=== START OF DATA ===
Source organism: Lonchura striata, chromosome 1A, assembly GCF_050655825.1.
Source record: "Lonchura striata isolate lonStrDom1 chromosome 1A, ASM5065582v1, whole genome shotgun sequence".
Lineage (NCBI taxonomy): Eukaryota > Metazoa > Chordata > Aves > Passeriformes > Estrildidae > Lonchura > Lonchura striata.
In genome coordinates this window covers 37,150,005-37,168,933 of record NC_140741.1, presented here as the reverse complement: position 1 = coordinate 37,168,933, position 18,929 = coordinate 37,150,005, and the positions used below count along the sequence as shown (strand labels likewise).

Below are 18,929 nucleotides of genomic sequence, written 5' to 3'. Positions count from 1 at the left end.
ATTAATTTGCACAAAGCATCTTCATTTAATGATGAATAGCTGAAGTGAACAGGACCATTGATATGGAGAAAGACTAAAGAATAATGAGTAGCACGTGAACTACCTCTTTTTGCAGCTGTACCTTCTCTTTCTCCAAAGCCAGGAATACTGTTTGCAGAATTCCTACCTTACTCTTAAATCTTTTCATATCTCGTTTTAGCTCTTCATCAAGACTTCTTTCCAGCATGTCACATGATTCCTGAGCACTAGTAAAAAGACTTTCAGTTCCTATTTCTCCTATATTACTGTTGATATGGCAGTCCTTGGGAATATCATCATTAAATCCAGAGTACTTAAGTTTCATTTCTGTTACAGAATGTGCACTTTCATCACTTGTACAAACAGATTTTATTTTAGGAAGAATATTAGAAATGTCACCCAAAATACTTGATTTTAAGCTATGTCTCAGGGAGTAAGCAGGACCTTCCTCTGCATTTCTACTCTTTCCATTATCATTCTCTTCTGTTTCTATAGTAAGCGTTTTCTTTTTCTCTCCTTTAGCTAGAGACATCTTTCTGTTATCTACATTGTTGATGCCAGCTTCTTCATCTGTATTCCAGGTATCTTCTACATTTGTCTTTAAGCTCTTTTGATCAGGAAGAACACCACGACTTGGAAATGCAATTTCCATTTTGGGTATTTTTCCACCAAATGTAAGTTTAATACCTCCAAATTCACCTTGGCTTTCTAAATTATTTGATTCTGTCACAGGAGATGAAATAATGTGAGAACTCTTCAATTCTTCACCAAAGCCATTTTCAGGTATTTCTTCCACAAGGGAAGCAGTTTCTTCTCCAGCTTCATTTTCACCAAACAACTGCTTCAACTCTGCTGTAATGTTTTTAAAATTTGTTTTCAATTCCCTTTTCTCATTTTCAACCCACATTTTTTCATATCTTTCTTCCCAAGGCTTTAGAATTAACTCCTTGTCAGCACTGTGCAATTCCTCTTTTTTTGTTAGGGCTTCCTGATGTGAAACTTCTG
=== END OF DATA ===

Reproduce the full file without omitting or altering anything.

Source organism: Lonchura striata, chromosome 1A, assembly GCF_050655825.1.
Source record: "Lonchura striata isolate lonStrDom1 chromosome 1A, ASM5065582v1, whole genome shotgun sequence".
Lineage (NCBI taxonomy): Eukaryota > Metazoa > Chordata > Aves > Passeriformes > Estrildidae > Lonchura > Lonchura striata.
In genome coordinates this window covers 37,150,005-37,168,933 of record NC_140741.1, presented here as the reverse complement: position 1 = coordinate 37,168,933, position 18,929 = coordinate 37,150,005, and the positions used below count along the sequence as shown (strand labels likewise).

Below are 18,929 nucleotides of genomic sequence, written 5' to 3'. Positions count from 1 at the left end.
ATTAATTTGCACAAAGCATCTTCATTTAATGATGAATAGCTGAAGTGAACAGGACCATTGATATGGAGAAAGACTAAAGAATAATGAGTAGCACGTGAACTACCTCTTTTTGCAGCTGTACCTTCTCTTTCTCCAAAGCCAGGAATACTGTTTGCAGAATTCCTACCTTACTCTTAAATCTTTTCATATCTCGTTTTAGCTCTTCATCAAGACTTCTTTCCAGCATGTCACATGATTCCTGAGCACTAGTAAAAAGACTTTCAGTTCCTATTTCTCCTATATTACTGTTGATATGGCAGTCCTTGGGAATATCATCATTAAATCCAGAGTACTTAAGTTTCATTTCTGTTACAGAATGTGCACTTTCATCACTTGTACAAACAGATTTTATTTTAGGAAGAATATTAGAAATGTCACCCAAAATACTTGATTTTAAGCTATGTCTCAGGGAGTAAGCAGGACCTTCCTCTGCATTTCTACTCTTTCCATTATCATTCTCTTCTGTTTCTATAGTAAGCGTTTTCTTTTTCTCTCCTTTAGCTAGAGACATCTTTCTGTTATCTACATTGTTGATGCCAGCTTCTTCATCTGTATTCCAGGTATCTTCTACATTTGTCTTTAAGCTCTTTTGATCAGGAAGAACACCACGACTTGGAAATGCAATTTCCATTTTGGGTATTTTTCCACCAAATGTAAGTTTAATACCTCCAAATTCACCTTGGCTTTCTAAATTATTTGATTCTGTCACAGGAGATGAAATAATGTGAGAACTCTTCAATTCTTCACCAAAGCCATTTTCAGGTATTTCTTCCACAAGGGAAGCAGTTTCTTCTCCAGCTTCATTTTCACCAAACAACTGCTTCAACTCTGCTGTAATGTTTTTAAAATTTGTTTTCAATTCCCTTTTCTCATTTTCAACCCACATTTTTTCATATCTTTCTTCCCAAGGCTTTAGAATTAACTCCTTGTCAGCACTGTGCAATTCCTCTTTTTTTGTTAGGGCTTCCTGATGTGAAACTTCTG